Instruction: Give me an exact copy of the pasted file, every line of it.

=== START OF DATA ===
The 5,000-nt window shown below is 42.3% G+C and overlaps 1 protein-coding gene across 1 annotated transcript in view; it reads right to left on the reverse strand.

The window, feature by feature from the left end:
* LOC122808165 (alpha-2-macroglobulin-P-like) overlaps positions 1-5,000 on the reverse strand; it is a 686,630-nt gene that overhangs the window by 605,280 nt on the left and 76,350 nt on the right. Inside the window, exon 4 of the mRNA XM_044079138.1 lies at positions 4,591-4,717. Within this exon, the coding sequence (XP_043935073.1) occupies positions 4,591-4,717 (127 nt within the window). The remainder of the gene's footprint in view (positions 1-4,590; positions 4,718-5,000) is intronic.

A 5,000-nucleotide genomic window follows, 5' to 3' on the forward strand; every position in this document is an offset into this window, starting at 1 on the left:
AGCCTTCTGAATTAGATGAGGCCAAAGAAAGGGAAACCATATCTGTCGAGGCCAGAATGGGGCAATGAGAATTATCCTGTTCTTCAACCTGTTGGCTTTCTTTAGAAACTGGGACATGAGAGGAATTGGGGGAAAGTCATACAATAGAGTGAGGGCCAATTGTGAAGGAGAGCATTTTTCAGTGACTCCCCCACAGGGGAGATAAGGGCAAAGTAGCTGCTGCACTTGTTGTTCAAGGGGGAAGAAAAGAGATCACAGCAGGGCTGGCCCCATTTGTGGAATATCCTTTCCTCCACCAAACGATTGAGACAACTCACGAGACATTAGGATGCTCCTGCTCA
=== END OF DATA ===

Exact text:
The 5,000-nt window shown below is 42.3% G+C and overlaps 1 protein-coding gene across 1 annotated transcript in view; it reads right to left on the reverse strand.

The window, feature by feature from the left end:
* LOC122808165 (alpha-2-macroglobulin-P-like) overlaps positions 1-5,000 on the reverse strand; it is a 686,630-nt gene that overhangs the window by 605,280 nt on the left and 76,350 nt on the right. Inside the window, exon 4 of the mRNA XM_044079138.1 lies at positions 4,591-4,717. Within this exon, the coding sequence (XP_043935073.1) occupies positions 4,591-4,717 (127 nt within the window). The remainder of the gene's footprint in view (positions 1-4,590; positions 4,718-5,000) is intronic.

A 5,000-nucleotide genomic window follows, 5' to 3' on the forward strand; every position in this document is an offset into this window, starting at 1 on the left:
AGCCTTCTGAATTAGATGAGGCCAAAGAAAGGGAAACCATATCTGTCGAGGCCAGAATGGGGCAATGAGAATTATCCTGTTCTTCAACCTGTTGGCTTTCTTTAGAAACTGGGACATGAGAGGAATTGGGGGAAAGTCATACAATAGAGTGAGGGCCAATTGTGAAGGAGAGCATTTTTCAGTGACTCCCCCACAGGGGAGATAAGGGCAAAGTAGCTGCTGCACTTGTTGTTCAAGGGGGAAGAAAAGAGATCACAGCAGGGCTGGCCCCATTTGTGGAATATCCTTTCCTCCACCAAACGATTGAGACAACTCACGAGACATTAGGATGCTCCTGCTCA